We enjoy reading your column. We are the parents of twin girls who will be seniors in high school this fall and both plan to apply to the UC system. Our kids are motivated to write their college essays but they really don’t know where to start. Can you give more details?
~Parents of Twins in Danville
Dear Parents of Twins,
Students applying to one or more of the University of California csmpuses are required to write two personal statements that respond to what are called the “UC Prompts”. In combination, the two statements may not exceed 1,000 words and no statement can be fewer than 250 words. I offer college essay workshops throughout the summer because it is an excellent time to get a start on writing the college essay. Here are some useful tips and strategies that work well for students applying to the UC system:
• Do understand the purpose of the UC personal statements. The UC does not ask for letters of recommendation. Therefore, each campus relies on the personal statements to add clarity, depth and meaning to the student’s application. Put simply, these essays help the university to better know and understand the applicant.
• Do fill out a hard copy of the UC application. Then review it critically. Pretend to be an admissions officer. What questions may come up in the reader’s mind? Have you attended different high schools? Have you been employed many hours a week? Did your grades fluctuate? For example, if a student’s grades dipped during junior year and she worked many hours during the same time period, a reader might reasonably wonder: “Why did the student work so many hours at the expense of grades?” A student may work to supplement family income because a parent has lost a job. That is something an admissions reader needs to understand, and the student should find a way to weave this information into her essay.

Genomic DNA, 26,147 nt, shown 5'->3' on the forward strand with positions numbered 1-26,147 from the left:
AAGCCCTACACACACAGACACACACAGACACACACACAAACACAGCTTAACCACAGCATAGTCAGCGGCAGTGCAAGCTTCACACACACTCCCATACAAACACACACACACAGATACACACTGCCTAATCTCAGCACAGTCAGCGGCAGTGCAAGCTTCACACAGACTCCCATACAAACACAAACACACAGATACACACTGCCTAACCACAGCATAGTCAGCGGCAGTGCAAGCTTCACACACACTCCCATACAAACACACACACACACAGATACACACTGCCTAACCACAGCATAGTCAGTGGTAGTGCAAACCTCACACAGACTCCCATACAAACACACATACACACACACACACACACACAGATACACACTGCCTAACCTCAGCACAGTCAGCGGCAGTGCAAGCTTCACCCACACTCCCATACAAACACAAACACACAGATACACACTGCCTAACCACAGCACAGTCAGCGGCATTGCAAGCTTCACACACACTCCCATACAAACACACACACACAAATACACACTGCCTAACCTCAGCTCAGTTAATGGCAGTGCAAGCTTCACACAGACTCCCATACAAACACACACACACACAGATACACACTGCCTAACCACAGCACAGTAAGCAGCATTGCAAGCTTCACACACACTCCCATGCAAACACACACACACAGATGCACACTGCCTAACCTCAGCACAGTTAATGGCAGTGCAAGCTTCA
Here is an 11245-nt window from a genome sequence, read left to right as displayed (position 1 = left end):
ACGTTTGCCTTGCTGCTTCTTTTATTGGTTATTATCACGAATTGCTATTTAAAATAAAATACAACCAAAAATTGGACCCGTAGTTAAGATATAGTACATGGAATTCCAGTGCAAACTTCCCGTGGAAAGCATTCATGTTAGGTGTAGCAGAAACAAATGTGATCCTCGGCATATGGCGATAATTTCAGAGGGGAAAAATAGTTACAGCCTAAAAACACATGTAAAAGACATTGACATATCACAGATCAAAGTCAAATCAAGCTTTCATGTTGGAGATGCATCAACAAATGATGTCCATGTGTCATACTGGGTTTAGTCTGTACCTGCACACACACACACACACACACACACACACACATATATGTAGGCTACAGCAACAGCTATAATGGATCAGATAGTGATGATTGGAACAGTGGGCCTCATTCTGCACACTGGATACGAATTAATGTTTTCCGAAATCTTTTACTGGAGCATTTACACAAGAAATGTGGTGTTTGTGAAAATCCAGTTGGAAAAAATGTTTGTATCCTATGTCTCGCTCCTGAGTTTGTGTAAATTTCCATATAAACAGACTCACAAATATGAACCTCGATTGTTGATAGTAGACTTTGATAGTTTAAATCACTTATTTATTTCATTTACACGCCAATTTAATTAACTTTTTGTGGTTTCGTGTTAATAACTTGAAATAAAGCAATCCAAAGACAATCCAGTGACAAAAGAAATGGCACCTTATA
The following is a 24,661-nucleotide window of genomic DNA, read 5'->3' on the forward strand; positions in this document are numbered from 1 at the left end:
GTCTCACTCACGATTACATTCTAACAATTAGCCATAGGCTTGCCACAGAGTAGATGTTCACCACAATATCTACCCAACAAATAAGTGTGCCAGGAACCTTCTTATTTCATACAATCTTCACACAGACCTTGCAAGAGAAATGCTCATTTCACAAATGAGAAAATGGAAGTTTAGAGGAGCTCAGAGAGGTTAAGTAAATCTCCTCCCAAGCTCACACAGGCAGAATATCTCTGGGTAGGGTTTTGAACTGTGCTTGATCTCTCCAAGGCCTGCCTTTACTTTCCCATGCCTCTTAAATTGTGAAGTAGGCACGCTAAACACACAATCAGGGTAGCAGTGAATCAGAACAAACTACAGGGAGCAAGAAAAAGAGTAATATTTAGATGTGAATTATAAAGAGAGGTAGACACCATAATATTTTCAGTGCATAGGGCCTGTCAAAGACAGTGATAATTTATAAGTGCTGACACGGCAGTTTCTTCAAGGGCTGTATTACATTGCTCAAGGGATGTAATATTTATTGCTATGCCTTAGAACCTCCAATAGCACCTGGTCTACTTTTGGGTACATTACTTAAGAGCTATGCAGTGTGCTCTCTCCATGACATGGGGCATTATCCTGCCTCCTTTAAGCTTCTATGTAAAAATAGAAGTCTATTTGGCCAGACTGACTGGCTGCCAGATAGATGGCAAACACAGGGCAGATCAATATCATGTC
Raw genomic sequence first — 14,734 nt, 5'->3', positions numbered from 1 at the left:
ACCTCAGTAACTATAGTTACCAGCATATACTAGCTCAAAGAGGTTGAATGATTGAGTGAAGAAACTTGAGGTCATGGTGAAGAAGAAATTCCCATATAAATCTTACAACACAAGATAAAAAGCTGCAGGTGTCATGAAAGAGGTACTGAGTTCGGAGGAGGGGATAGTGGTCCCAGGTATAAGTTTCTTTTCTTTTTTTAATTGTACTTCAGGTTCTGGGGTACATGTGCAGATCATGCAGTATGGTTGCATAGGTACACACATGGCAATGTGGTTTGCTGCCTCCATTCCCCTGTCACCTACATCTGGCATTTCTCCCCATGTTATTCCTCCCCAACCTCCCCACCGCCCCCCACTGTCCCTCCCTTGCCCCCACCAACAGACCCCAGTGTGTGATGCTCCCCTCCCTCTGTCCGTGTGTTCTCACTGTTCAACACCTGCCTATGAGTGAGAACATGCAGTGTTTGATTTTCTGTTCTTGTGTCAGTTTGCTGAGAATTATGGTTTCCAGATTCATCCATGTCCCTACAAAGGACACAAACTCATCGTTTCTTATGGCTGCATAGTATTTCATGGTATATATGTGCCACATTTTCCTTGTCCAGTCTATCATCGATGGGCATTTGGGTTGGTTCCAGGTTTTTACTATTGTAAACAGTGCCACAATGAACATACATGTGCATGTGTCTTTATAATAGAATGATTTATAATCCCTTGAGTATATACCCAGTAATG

• Do be yourself and use your own voice. Choose topics that highlight your strengths. This is not the time to be modest about your accomplishments. Craft unique personal statements that only you could write. If you tell the reader about a particular experience you have had, be sure to explain in detail exactly what you have learned and how you grown from your experience.
• Do be certain your essay clearly responds to the question being asked. Get feedback, revise your work and ask someone (a trusted advisor or teacher) to proof read. Submit work that is free of spelling and grammatical errors, and uses good writing conventions.
Remember that a key component of success in college is your ability to write. For this reason, colleges want to know you as a writer. Colleges assess your writing in several ways—for example they look at your coursework and grades, especially in subjects that require a good deal of writing. Students are are starting their senior year in high school this fall, probably have already taken the SAT or the ACT. The essay section of these standardized tests represents another way colleges evaluate writing skills. However, the essay section of these tests is time and topic limited. In contrast, the UC personal statements provide an opportunity to compose two personal narratives on topics of your choosing. It is well worth the time and effort to develop essays that you are proud to submit because they support and strengthen your application. I have included the two prompts below for your convenience. As far as I know, the UC Prompts are not changing for the fall admission cycle.
Prompt #1: Describe the world you come from—for example, your family, community or school. Tell us how your world has shaped your dreams and aspirations. Prompt #2: Tell us about a personal quality, talent, accomplishment, contribution, or an experience that is important to you. What about this quality or accomplishment makes you proud, and how does it relate to the person you are?
Elizabeth LaScala Ph.D. guides college, transfer and graduate school applicants through the complex world of admissions. She develops best match college lists, offers personalized interview and essay coaching, and tools and strategies to help students tackle each step of the admissions process with confidence and success. Elizabeth helps students from all backgrounds to maximize merit and financial aid awards. Contact her @ (925) 891-4491 or email@example.com.
This story contains 729 words.
If you are a paid subscriber, check to make sure you have logged in. Otherwise our system cannot recognize you as having full free access to our site.
If you are a paid print subscriber and haven't yet set up an online account, click here to get your online account activated.